Copy-pasted from a few other recommendations of mine for a basic usage laptop. The T530 has great build quality, and offers an above average display.
Lenovo Thinkpad T530 (with the 1600x900 display) through the Barnes and Noble Gold discount
- Sign up and sign in here: http://shoplenovo.i2.com/SEUILibrary/controller/e/na/St...
- Barnes and Noble Gold discount T530 link: http://shoplenovo.i2.com/SEUILibrary/controller/e/barne... (you will need to create a free Barnes and Noble Gold account)
- Start with the cheapest base configuration.
- On the configuration page, upgrade the "Display type" to at least HD+ (1600x900). You should not buy the Lenovo Thinkpad T530 in any configuration that includes the default HD (1366x768) display. 1366x768 resolution in a 15.6" display makes things onscreen large, and 15.6" displays that have 1366x768 resolution tend to have very poor image quality due to low contrast. The availability of the upgraded displays upgrade is part of my reasoning for recommending this computer.
- Recommended: Get the free WiFi adapter upgrade to the "Intel Centrino Wireless-N 2200", because some have reported issues with the stock "Thinkpad 1x1 b/g/n" adapter.
- Note: The Core i5-3210M from the Core i3-2370M isn't a bad upgrade choice, but it is by no means necessary for basic usage and light gaming.
- If you would like to play light/moderate GPU-intensive games, upgrade to the NVS 5400M dedicated GPU. It isn't the greatest GPU, but it's a good step up from integrated graphics.
- In the cart, click the green "Activate eCoupon" button to get your discount.
Alternatively, there is the Thinkpad T430. Configured the same as the T530, it costs the same.
- The T430 is more portable.
- Though the upgraded 1600x900 display doesn't have any better image quality than its stock 1366x768 display (both are comparable to the quality of the T530's 1366x768 display), you should still take the display upgrade for the resolution alone, unless you need the larger text of the 1366x768 display for eyesight. 1366x768 is still a tad on the low side for 14" display, and makes it difficult to use more than one window.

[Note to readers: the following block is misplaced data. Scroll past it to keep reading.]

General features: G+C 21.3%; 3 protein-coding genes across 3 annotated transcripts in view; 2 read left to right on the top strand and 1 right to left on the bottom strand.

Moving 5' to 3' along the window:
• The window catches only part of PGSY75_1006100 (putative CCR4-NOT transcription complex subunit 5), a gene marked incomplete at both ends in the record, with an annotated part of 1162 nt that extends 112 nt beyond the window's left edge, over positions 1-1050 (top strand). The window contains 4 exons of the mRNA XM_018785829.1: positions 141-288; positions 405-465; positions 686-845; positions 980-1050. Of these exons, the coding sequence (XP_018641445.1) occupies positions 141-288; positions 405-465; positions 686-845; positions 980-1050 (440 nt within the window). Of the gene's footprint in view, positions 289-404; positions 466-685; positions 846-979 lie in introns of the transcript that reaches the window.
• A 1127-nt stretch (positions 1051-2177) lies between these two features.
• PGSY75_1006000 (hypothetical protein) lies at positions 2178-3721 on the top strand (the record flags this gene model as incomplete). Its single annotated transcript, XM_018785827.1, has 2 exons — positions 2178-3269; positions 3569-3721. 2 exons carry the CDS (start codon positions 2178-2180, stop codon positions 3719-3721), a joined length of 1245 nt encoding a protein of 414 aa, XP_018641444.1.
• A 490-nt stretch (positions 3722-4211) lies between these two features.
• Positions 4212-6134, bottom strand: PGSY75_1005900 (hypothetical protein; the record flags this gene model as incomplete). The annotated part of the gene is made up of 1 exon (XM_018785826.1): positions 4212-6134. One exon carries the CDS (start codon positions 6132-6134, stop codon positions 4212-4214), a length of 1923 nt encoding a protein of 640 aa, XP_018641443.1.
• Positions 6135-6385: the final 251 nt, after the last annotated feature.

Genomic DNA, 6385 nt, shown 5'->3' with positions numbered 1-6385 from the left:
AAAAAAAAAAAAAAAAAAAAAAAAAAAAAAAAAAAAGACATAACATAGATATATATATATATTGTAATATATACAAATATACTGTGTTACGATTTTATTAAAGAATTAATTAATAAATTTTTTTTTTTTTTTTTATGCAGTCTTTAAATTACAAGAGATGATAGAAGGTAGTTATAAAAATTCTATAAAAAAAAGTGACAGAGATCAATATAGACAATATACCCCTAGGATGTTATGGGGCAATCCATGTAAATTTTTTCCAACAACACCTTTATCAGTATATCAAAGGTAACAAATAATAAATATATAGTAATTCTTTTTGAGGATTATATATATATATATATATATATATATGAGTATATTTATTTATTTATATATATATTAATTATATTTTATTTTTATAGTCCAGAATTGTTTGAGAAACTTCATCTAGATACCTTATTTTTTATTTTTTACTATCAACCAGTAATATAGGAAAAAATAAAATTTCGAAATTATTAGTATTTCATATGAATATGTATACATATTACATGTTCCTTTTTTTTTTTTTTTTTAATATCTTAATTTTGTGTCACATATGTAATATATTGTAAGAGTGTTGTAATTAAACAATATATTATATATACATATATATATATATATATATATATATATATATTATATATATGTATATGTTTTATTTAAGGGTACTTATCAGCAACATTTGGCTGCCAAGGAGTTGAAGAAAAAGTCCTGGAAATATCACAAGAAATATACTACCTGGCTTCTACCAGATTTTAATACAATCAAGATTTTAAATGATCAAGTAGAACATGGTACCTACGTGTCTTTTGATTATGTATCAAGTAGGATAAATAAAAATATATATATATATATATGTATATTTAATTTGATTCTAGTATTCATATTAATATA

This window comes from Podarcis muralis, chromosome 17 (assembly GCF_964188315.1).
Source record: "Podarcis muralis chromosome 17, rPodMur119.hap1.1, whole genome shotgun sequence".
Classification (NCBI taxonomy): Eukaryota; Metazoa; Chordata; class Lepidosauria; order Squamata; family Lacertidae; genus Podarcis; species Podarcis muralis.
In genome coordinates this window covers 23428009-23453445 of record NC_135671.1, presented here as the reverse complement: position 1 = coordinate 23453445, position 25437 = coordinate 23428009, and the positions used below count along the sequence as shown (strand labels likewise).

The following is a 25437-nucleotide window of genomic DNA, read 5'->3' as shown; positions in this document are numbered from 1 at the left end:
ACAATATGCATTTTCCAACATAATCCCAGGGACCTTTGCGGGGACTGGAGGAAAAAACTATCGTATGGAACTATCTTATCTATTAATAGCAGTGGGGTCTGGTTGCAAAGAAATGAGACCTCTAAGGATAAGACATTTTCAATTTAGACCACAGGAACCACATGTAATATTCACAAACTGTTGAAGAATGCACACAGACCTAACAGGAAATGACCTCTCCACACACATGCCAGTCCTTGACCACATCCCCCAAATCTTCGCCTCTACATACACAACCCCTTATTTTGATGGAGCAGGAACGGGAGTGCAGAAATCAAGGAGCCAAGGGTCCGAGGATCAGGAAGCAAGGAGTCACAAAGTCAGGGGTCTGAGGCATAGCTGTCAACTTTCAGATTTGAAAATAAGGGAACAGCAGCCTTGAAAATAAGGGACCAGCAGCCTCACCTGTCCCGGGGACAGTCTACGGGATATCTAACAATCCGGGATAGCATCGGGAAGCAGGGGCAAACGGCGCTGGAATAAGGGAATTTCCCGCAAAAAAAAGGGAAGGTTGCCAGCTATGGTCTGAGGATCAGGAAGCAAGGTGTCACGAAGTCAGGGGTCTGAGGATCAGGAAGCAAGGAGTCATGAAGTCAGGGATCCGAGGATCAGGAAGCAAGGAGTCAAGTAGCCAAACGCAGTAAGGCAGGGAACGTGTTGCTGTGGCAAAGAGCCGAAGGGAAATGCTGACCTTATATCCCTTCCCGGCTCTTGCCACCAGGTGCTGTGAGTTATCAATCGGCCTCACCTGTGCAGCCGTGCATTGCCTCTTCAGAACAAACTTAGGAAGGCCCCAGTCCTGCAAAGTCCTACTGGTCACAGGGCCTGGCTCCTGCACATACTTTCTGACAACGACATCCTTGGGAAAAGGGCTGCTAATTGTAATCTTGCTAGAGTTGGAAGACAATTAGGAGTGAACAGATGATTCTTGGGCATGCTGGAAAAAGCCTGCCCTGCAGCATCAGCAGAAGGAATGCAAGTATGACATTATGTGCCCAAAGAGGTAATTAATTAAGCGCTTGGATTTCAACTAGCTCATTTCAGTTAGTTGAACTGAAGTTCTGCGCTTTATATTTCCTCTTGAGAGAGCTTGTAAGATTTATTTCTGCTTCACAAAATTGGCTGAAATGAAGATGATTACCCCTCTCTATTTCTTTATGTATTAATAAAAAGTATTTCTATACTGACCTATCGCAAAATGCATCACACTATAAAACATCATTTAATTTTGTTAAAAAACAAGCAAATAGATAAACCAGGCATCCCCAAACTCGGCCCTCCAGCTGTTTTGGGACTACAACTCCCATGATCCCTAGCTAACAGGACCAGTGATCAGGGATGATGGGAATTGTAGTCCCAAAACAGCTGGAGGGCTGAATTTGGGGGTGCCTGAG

- The keyboards are the same, because neither have a number pad.
The Asus beats the Lenovo in specs that do not matter for the OP's usage (performance specs), but loses in specs that will make a difference (display).
A laptop having a Core i7 and 8GB of memory does not by itself make it a better deal than one that doesn't. In fact, those two specs are often two of the least important to consider. Particularly for basic use.
The T530 also has better build quality than the X53SD.
The extra step up in resolution in no way makes up for losing out on CPU/Memory/Graphics performance by a good margin. I have old eyes for sure and cannot take the strain of 1600x900 resolution. Most people I know young or old can't take it for long periods which you do encounter with a "work" laptop. So they dock their work laptop and use an external monitor when they need that extra resolution. My new laptop will go to 1600x900 and I have to zoom in on everything to read it to prevent eyestrain over time, so while watching movies or youtube look super cool on that higher resolution its still not something used for "work" for most of us out there.
In your case, the higher resolution is a detriment rather than a benefit. But either way, those CPU/memory/graphics differences are not going to affect basic usage, so they should not factor heavily into the decision.
Also, is your 1600x900 display a 14" or a 15.6"? 14" 1600x900 makes things onscreen smaller. 15.6" 1600x900 is often considered to be a good balance. I've only seen a couple of cases where 15.6" 1600x900 made things too small for somebody, and they were both very specific cases.